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Read the report between the lines. Is not Badawi telling Sami please don’t include your name in the list. Is there any other polite way Badawi can resort to.For old times brother, says Badawi, I saw your announcement that you want to contest, but then you can always say no can’t you.
clipped from www3.bernama.com
Abdullah, who was bombarded with questions on the fate of Works Minister and MIC President Datuk Seri S. Samy Vellu, said: “I haven’t decided yet…maybe when the list comes, he may not put his name on the list.” The Prime Minister was also asked on the intention of former MIC deputy president Datuk S. Subramaniam to contest in the election and the rumours about a minister from Perlis being excluded from the state’s list. Pressed further on Samy Vellu’s fate, Abdullah said: “I don’t know what’s going to be there (on the list), let me have a look first, so stop asking me because I haven’t seen the list yet.”

Asked about Samy Vellu’s recent announcement that he would defend his Sungai Siput parliamentary seat, the Prime Minister said: “Anybody can say anything to the press, later on they do something else.”
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One Comment

  1. My fervent wish for the Tamil- Hindu community
    For Malaysian Indians and especially the Tamils, the politically charged, paradoxical events of the past few months must seem almost surreal. TWO BROTHERS at odds, one allegedly, and irrevocably mired in corruption at the very heart of judiciary and the government, the other driven to despairing ‘madness’ and ultimate denouncement of his sibling. It epitomizes the self serving avariciousness that knows no bounds. Here, is a nexus, long developed and deeply embedded; corrupting members of judiciary, the government and judicial processes; methods of appointments based not on any criteria but on proximity to those vested with the power to appoint.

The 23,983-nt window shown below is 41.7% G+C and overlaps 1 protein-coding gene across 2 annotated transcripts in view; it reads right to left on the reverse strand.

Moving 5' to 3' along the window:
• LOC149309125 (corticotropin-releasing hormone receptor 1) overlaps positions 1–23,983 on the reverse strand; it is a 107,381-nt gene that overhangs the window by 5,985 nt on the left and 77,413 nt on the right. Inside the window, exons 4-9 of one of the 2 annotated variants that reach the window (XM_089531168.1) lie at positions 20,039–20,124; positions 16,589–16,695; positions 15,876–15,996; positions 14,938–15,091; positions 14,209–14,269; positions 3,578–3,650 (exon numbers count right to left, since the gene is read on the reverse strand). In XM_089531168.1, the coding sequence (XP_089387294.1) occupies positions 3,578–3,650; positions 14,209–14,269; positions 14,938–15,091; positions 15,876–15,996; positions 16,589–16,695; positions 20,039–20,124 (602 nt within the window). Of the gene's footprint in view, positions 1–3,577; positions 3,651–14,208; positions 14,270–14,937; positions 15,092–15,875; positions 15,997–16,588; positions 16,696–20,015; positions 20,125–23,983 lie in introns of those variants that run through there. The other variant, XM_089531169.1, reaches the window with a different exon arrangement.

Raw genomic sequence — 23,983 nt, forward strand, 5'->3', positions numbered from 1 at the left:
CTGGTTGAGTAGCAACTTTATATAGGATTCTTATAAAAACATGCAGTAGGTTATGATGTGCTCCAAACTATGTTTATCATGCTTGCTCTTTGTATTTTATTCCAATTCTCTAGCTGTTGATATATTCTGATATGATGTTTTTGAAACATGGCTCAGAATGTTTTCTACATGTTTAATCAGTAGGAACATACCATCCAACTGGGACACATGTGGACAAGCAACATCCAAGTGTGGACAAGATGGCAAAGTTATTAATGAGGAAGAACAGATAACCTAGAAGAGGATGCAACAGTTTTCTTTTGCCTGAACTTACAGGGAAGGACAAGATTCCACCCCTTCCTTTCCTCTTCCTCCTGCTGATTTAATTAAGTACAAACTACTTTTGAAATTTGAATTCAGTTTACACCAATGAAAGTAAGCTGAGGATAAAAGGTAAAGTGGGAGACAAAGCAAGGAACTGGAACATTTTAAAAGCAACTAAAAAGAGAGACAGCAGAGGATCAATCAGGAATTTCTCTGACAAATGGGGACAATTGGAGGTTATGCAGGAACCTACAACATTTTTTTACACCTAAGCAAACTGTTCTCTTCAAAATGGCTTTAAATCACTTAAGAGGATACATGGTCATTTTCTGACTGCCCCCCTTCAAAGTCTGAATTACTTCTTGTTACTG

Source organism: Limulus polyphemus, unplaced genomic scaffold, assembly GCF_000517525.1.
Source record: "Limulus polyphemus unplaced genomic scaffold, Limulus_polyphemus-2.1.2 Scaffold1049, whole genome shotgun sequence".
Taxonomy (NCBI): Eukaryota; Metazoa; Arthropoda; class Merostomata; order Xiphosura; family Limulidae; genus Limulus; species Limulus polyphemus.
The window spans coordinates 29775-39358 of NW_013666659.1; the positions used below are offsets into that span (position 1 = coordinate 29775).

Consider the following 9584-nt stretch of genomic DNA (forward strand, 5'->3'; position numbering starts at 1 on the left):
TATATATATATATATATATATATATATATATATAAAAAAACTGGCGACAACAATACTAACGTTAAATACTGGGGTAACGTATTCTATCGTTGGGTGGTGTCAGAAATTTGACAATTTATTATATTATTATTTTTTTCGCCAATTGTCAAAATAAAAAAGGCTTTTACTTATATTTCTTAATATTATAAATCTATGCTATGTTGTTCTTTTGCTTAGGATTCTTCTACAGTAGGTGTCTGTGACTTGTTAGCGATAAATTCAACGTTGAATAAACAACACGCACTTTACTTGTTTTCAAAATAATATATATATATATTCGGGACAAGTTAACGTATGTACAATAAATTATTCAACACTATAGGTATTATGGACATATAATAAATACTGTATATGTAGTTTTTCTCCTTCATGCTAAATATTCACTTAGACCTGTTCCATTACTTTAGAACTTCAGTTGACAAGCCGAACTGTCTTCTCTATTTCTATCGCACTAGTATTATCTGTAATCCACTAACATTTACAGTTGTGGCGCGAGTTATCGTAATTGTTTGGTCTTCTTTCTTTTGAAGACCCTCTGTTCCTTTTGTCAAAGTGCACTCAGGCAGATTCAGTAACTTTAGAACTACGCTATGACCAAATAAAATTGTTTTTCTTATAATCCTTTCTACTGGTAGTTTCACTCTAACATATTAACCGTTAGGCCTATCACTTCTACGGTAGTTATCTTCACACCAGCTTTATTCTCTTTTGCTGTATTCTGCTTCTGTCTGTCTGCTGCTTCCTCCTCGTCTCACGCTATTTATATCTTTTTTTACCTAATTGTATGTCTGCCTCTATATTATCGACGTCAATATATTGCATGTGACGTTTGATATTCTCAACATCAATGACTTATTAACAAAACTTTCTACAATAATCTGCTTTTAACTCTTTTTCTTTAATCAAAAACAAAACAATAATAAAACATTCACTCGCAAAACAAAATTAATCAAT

Yet, we have TWO OTHER BROTHERS, battling and circumventing, the many inequities of this discredited judicial system, seeking redress for its treatment of a minority community. They have burst upon the Tamil community’s consciousness and have tapped into that deep vein of despairing anger and hurt of the Indian community; long neglected. Whilst many of us may have empathized with the plight of poor Tamils, we have been fatalistic and contend that we are powerless. We often even blame the victims.
    It had required an enormous leap of faith, not withstanding the immense courage that Uthyakumar and his cohorts have demonstrated, that the PESSIMISM of INTELLECT, can juxtapose the OPTIMISM of WILL. They have in a short space of time delivered the deepest, most devoted, most unalterable kind of optimism; the optimism that can look despair in the face and keep on hoping.
    The exemplary possibilities they propose – To seek JUSTICE; social, economic and political, LIBERTY; of expression, belief, faith and worship, EQUALITY; of status and of opportunity to assure the dignity of the Hindu community – have captured hearts and minds.